The opening shot of A Most Wanted Man is of water. It’s a simple shot of water sloshing up against a seawall, then sloshing slightly higher as a boat’s wake rolls past. It is, in a word, fluid. Then, a man pulls himself up out of the water and up a ladder, onto dry land. He’s soaking wet and anonymous; he does not speak. At this point, he, too, is completely fluid.
As the movie progresses, we learn more about this man. His name is Issa. He is half Chechen and half Russian. He was jailed and tortured. He is indeed a wanted man, and he is many other things.
And as the movie progresses, the shots we see change. The early ones are full of the images of liquid. Every establishing shot shows water in the background. We get shots of whiskey glasses, of coffee, of tea. The fluidity is there in the imagery. But as we move along, those shots go away. They’re replaced by rigid images - brushed steel and chrome, dry land and building guts. The coffee cups get covered up. Things are settling into a single pattern. The future is increasingly less fluid.
And eventually, Issa is defined - for the people who want to use him, and for us, the audience. He is what he is. His possibilities have been whittled down to a single one. He is no longer fluid.
Which is where the story ends.
But there’s another guy in the movie. He’s a spy, played by Phillip Seymour Hoffman in his last role, and he’s also caught up in the narrowing of focus, the loss of possibility. It’s a brilliant performance, with Hoffman shambling through the film like an aging, wounded bear, underestimated but still dangerous. Of course, Hoffman’s character is the one drawing the threads of possibility closed. He’s got an endgame in mind, and he relentlessly cuts off every other character’s other options until there’s only one way things can possibly play out. But he’s caught in it, too, as trapped as any of the people he’s been manipulating “to make the world a safer place” all along.
And when the final step is taken, when the endgame goes horribly wrong, then we realize that Hoffman’s character’s story parallels Issa’s. That in thinking he was master of his own destiny, he was led to a place where there was only one way things could end, and it was not the one he imagined. That like Issa, he had retreated from a bloody past in hopes of perhaps drawing some good out of evil, and that he was encouraged to think this was a possibility in order to serve the ends of others.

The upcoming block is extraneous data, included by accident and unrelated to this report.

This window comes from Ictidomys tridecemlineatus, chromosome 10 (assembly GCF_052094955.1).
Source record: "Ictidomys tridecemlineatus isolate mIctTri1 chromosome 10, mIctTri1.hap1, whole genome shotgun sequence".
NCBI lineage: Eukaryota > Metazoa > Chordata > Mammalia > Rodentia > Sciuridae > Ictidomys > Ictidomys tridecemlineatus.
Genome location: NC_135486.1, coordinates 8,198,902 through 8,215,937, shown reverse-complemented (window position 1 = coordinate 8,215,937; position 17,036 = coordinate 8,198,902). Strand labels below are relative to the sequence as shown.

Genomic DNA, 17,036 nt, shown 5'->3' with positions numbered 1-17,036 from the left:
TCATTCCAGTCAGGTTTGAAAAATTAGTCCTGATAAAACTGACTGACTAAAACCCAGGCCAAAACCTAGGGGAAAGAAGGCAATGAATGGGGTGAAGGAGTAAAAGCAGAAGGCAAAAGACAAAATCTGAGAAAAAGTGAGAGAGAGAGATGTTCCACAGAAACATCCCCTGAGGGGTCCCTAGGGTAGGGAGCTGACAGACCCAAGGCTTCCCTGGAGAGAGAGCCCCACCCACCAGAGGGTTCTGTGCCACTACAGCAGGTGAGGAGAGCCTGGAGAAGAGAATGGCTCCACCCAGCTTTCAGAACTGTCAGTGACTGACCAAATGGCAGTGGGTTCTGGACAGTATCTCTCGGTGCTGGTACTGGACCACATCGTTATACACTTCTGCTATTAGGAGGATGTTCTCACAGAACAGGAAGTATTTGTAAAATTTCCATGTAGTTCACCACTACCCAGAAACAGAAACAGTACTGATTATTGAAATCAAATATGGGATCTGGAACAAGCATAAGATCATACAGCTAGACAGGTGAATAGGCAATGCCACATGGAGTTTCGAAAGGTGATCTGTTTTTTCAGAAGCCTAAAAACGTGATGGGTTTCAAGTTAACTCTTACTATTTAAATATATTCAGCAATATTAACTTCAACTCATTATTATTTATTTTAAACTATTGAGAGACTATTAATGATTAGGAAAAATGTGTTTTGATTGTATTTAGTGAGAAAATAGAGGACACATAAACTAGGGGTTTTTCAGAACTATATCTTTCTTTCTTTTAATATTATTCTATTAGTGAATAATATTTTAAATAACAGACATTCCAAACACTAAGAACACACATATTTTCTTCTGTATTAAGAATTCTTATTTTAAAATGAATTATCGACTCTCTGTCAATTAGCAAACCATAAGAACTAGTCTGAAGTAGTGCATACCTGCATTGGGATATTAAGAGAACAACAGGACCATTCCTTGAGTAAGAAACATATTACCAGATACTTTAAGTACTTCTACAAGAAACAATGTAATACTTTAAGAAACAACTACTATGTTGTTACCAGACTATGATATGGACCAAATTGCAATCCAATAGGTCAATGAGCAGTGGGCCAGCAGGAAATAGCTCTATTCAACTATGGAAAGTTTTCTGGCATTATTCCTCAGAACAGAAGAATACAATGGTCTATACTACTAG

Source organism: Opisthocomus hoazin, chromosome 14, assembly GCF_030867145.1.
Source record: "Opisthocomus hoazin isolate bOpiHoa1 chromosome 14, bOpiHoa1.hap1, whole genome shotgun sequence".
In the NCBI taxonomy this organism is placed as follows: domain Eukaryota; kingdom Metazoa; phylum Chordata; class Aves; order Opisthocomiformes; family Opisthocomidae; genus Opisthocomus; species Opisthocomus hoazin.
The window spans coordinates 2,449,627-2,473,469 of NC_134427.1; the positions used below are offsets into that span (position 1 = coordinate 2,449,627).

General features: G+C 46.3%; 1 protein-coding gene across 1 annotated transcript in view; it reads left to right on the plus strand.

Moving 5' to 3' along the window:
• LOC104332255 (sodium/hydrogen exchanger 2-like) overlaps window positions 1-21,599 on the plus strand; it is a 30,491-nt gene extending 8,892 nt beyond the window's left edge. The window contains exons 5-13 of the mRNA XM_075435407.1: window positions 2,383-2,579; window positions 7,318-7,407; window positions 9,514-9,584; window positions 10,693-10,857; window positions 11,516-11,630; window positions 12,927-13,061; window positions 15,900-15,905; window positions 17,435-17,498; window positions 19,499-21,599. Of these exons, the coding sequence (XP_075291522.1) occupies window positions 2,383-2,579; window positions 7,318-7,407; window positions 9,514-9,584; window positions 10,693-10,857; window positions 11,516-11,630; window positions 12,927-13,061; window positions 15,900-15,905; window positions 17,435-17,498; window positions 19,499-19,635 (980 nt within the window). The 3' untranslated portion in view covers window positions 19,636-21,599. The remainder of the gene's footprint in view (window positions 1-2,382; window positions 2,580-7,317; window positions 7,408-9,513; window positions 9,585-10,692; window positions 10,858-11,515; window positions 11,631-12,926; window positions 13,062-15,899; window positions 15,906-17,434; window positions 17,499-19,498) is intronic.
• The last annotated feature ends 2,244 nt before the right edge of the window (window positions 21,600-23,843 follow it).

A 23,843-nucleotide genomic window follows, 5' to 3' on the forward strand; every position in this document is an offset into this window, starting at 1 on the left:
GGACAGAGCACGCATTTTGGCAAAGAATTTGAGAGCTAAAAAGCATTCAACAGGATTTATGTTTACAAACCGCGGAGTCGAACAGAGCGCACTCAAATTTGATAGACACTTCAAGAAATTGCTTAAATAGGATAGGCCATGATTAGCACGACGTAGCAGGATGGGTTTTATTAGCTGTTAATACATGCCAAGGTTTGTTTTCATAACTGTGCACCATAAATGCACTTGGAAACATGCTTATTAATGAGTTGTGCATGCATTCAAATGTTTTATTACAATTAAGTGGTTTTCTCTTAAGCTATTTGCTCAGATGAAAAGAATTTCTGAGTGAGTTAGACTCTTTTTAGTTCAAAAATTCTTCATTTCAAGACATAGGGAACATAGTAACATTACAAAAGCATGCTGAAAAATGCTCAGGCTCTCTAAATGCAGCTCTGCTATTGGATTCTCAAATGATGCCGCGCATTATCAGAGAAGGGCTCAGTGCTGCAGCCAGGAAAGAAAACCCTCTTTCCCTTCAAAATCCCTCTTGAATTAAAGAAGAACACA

I’ve seen reviewers call this a “minor” film, but I don’t think that’s quite right. It’s a minor key film, where the stakes are high in human terms but the plot is distinctly lacking in showpiece explosions. Everything is understated - conversations and plots, interrogations and chases. There are maybe half a dozen moments of physical violence in the film, and no blood. And that’s fine. Explosions and blood would have made this about the moment of conflict and the adrenaline rush of the race for survival. What A Most Wanted Man touches on instead is the bigger game, and the notion that big things are made from small actions, combined and conjoined in myriad ways.
There’s one moment in the middle of the film, unrecognizable when it happens, when Hoffman’s character is offered a way out of what’s coming. It’s an admission from his American contact that it was her people who blew his op in Beirut, who got his people killed, who got him demoted to Hamburg. It’s a suggestion that she shouldn’t be trusted, and that he should walk away while he still has the chance.
He doesn’t walk away, doesn’t even realize what he’s being offered. And so everyone’s fate is sealed, in minor gestures that have major consequences.
If you’re getting the impression that it’s not a cheerful film, you’re absolutely correct. To watch A Most Wanted Man is to watch a failure of hope, to see good intentions and a desire to lessen bloodshed cynically used for the benefit of the ambitious and uninformed, to observe old failures repeated in a way that will recreate old problems. It is, in its own quiet way, vastly pessimistic in a way that shouts “it doesn’t have to be this way”. And as such, it’s worth seeing, and listening to.